27 November 2017

Now the winter of my discontent ... is over

It has finally arrived.

No, not Cyber Monday. 

The conclusion of my three-week off-season from running.

This will have been the longest stretch of 'no exercise' since I started running seriously in mid-2010.  I've tried to schedule in some breaks over the past few years (and usually at this point on the calendar) but I've always cut it short, usually because I've felt like I didn't want to lose the physiological gains that had come through training all year round.

Really I've just guilted myself into prematurely launching myself back into the training cycle.

Well this time around I've been good.  Sort of.

Here are a few quick observations after having taken this time away from running:
  1. It wasn't a full three week break - inasmuch as I was able to take an extended time of rest, I did sneak in an easy 4k run with my wife the week after the Hamilton Marathon ... so if you count that then I only got in 2-1/2 weeks of inactivity.
  2. I enjoyed (sort of) sleeping in - my normal wake-up time on training days is around 5:15am and through these past few weeks I stretched that out to 6:15am.  My body really doesn't like flip-flopping in bed after more than 8 hours of sleep, and our second daughter likes to do this 'deep breathing' exercise at around 6:30am in our bed with my wife (meaning that I had to clear out of the way).
  3. Oh yes, there were donuts - this is my promised reward/indulgence after big races and I always look forward to snacking out on a good Boston Creme.  Even though I visualize myself downing extravagant numbers of deep-fried goodness I wound up only eating the equivalent of three (averaged one each week), and had just a few extra snacks here and there.  Honestly my body didn't go into any kind of let-loose craving mode, so even though I eyed plenty of chocolate and candied treats I don't think that I ended up eating much more than I might normally would have during any given training week.
  4. My weight did climb - and how do I know that?  Because I couldn't stop looking at the scale.  A definite weakness on my part; I weighed in every morning and evening, and watched the numbers climb to a maximum of about 8lbs over my 'training/racing weight'.  I would look in utter dismay at my reflection in the mirror as I saw myself (or at least my impression of myself) ballooning up in size ... this could very well be a borderline disorder for me, and I'm sure that it hearkens back to when I was a rotund, unathletic little fellow in my grade school days.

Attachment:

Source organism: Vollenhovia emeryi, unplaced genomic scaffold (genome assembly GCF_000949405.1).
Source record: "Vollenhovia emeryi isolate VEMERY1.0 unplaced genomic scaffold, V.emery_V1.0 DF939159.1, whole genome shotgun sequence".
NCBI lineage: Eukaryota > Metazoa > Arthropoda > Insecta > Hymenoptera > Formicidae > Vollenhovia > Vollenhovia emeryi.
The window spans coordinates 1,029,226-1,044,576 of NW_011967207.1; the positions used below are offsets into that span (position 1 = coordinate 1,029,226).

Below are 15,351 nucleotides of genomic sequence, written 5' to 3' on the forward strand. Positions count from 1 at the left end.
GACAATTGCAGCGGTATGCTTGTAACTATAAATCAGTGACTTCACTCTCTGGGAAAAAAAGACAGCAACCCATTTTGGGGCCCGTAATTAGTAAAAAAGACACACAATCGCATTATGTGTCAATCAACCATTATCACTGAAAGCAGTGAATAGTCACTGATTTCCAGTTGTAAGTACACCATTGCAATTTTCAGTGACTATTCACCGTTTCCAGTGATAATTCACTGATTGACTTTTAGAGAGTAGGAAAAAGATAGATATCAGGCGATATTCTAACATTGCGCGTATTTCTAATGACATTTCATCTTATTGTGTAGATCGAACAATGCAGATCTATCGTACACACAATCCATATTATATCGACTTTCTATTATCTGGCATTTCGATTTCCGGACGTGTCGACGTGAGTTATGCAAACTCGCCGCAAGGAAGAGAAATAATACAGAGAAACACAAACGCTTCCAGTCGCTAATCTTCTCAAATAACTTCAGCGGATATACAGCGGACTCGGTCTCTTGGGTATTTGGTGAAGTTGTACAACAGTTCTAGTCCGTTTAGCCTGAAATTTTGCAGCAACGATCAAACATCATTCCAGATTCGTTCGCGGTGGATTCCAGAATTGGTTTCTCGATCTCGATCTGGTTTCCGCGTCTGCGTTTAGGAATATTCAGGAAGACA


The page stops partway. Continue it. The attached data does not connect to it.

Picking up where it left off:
5. The knee pain subsided to a degree - I continue to wonder what kind of damage I might have done to the surrounding ligaments on the lateral side of my right knee.  Even with rest I found that my knee would provide ample feedback when it was fully extended and my quads were flexed.  It could be that my IT band simply remains tight and that I need to ask Santa for a foam roller this Christmas, or I did more of a number on it than I might have at first surmised.  So I'll be hitting the roads again tomorrow still not at 100%, but I think that if I don't get out there again my mental state will be more of a liability than my body.
  6. I missed seeing my friends - yes, this introverted runner did miss getting out twice a week with the ever-lovin' RunNinjas, as well as cruising around on Friday mornings with my buddy Steve. 
  7. My attention never really turned away from running - every day I took opportunities to watch running videos, to study the technique and form of some of my favourite distance runners (e.g. Ryan Hall, Yuki Kawauchi, Mo Farah), and read my daily digest of running blogs.
So there it is, in all of its stark reality and ugliness. 

Have you ever struggled to take time off from your favourite activity?  Do you have any tips to share to help me make the most of it the next around?  I'd love to receive your advice, wisdom and feedback - thanks for tracking with me!

1 comment:

  1. Thanks for sharing Patrick. As a runner that can struggle with weight, I can identify with watching too closely the numbers on the scale. But I think everything has seasons and so do our bodies, I dont think it is a bad thing to have some rest and put on a few pounds in the off season. At times when I bave had to take time I struggle with my mood more, I'm more likely to have low moods and because most of my close friends are runners I miss out on social time. I find I stay away from social media to do with running and podcast because I'm too envious of other people keeping fit and having adventures. This a great timebof year to reflect and thanks for sharing yours!